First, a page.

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The EU's personal data regulation, called GDPR aims to protect the privacy of EU citizens against the ongoing digital transformation. But how does the GDPR Regulation affect the ERP system and other business software in the companies? And can an ERP system actually help the company better meet the GDPR compliance?

Data collection

All modern companies generate and collect data, mainly through their different IT systems, not least the ERP system. Collection, storage and accessibility of this data has become essential for companies when they, for example, develop new products and services but also identify business strategies for the future. After the EU has introduced its new data protection regulation called General Data Protection Regulation (DGPR), which deals with personal data as well as how they are treated by companies, it has become extremely important for companies to be aware of how these data are processed.

Prepare your ERP system for GDPR

GDPR aims to change the way in which many companies, including those who sell and use ERP systems in the EU and operate within the EU, are doing business. In short, the purpose of the GDPR is to follow the digital development and new reality, in which data is recorded and used everywhere, and protecting the privacy of the individual citizens' personal data.

The purpose of the data regulation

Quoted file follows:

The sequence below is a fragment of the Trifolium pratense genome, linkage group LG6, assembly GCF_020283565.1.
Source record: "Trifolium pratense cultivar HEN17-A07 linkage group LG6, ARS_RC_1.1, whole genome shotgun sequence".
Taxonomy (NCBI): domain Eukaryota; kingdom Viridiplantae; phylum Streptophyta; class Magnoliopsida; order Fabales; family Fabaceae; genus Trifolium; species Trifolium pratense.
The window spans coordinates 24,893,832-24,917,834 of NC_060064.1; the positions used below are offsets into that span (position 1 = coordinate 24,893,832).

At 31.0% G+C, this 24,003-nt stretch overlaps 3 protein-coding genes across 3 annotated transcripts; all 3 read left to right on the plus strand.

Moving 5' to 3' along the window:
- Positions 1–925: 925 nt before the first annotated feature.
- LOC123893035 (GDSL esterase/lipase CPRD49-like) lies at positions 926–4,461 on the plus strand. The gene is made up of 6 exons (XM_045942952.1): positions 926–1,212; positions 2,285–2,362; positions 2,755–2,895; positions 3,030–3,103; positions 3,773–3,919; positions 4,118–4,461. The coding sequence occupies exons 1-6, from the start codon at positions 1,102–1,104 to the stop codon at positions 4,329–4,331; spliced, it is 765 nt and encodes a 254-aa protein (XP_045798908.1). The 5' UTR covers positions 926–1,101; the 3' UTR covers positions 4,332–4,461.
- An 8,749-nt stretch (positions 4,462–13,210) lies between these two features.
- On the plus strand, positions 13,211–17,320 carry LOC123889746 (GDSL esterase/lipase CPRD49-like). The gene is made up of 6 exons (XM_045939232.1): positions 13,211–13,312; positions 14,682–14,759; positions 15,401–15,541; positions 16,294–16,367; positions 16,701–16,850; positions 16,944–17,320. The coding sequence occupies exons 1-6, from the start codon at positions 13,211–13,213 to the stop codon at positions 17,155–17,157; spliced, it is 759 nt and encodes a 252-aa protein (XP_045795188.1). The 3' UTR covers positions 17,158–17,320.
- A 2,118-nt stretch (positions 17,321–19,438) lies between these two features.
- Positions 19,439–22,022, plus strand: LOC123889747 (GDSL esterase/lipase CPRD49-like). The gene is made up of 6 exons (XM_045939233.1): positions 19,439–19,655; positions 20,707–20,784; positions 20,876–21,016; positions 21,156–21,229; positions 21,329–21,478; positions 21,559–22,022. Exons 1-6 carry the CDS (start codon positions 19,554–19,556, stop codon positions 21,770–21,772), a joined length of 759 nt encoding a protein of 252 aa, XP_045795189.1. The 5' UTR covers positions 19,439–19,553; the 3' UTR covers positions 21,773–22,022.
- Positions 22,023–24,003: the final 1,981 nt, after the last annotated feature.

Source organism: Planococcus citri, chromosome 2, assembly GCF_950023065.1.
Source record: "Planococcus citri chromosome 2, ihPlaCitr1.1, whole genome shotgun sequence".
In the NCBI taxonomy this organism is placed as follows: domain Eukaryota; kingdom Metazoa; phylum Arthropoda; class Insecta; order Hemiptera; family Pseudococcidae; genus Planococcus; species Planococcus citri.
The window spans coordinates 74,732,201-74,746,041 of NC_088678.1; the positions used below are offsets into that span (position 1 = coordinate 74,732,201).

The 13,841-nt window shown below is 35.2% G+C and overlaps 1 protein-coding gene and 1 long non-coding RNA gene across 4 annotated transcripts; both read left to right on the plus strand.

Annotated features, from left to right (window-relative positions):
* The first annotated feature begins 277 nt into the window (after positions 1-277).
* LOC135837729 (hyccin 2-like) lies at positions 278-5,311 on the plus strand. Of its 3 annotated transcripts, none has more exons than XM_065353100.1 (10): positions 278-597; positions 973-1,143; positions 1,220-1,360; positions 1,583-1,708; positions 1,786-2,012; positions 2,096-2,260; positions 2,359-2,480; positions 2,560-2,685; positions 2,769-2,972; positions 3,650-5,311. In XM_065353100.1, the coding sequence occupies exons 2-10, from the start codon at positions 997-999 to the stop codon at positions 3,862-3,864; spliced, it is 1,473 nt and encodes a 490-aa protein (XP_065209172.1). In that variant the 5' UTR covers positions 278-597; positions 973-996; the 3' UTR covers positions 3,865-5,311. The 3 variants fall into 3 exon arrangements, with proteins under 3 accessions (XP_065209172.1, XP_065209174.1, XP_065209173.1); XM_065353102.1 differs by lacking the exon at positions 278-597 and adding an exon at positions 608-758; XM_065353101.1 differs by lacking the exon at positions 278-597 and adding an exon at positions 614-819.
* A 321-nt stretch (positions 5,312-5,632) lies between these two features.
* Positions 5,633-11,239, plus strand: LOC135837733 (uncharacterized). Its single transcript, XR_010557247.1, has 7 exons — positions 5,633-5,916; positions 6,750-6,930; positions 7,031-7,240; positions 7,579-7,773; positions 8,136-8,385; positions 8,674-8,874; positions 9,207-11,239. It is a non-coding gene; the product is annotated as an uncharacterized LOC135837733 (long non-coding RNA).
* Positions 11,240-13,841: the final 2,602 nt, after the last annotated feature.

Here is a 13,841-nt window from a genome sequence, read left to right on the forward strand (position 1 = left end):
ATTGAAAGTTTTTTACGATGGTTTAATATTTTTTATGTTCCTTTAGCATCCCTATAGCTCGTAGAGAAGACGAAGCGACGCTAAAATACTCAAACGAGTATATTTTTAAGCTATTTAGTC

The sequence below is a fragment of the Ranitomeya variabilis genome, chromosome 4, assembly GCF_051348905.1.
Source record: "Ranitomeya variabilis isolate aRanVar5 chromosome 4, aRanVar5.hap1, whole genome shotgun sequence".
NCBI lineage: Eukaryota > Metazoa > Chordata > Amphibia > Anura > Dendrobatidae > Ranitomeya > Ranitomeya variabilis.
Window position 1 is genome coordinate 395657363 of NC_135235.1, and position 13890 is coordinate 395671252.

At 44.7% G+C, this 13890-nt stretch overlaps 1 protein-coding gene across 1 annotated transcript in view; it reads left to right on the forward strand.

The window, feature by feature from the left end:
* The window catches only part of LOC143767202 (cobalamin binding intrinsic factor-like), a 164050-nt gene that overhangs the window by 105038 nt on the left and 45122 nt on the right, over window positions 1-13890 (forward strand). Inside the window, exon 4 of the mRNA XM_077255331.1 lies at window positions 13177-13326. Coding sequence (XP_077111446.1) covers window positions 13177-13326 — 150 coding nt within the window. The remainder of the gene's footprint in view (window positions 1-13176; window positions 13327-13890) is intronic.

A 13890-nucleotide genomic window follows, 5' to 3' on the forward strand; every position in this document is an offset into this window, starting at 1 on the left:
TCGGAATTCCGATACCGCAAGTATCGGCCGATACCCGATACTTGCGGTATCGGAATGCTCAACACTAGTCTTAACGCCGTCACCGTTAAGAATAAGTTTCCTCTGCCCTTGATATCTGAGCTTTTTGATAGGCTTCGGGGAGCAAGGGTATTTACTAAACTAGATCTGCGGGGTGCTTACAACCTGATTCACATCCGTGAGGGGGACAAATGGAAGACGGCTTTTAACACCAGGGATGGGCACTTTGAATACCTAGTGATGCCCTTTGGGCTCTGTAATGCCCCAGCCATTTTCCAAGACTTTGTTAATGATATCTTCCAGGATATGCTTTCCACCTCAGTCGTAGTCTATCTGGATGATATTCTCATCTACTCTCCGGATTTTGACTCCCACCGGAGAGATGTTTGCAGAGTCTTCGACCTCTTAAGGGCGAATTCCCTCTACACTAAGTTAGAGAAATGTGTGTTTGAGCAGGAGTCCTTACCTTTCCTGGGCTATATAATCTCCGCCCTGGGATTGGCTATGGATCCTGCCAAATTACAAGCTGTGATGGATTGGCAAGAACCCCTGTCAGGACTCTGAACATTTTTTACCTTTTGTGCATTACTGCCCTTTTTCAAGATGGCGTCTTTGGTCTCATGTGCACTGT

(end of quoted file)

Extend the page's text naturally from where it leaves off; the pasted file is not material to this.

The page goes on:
In short, the main purpose of GDPR is data protection. At a time when companies have become better at collecting and utilizing data and the EU's population is increasingly involved in various online networks from which a large part of these data are collected, EU has felt obliged to ensure that the citizens have precise knowledge of when their data is exposed and how. In addition to providing users with a better understanding of when and how their data are used, the regulation also aims to make the data processing of companies more transparent, thus visualize how the citizen's data is collected and processed.

There are a number of questions companies should ask themselves. These include:

  • How and when will the personal data be collected?
  • Where is the data stored?
  • Why is it necessary for the company to store the data?
  • How is it secured?
  • How can a request for deletion of data be submitted?
  • How can an individual request to be handed over personal data be answered?
  • How can data be deleted if requested to do so?

All companies should therefore look at how the GDPR Regulation affects them and their IT systems and infrastructure. Here are a number of suggestions on how GDPR will affect your ERP system.

1. Make your customers data visible
Your customers may require that you remove their personal data from your system, in that case it is important that this data is both available and accessible. Compliance with the GDPR Regulation will therefore require better visibility and availability of customer data within the ERP system, so that all data can easily be found and removed whenever desired. However, in the often complex ERP systems, it can be a challenge to identify where all the sensitive data is located.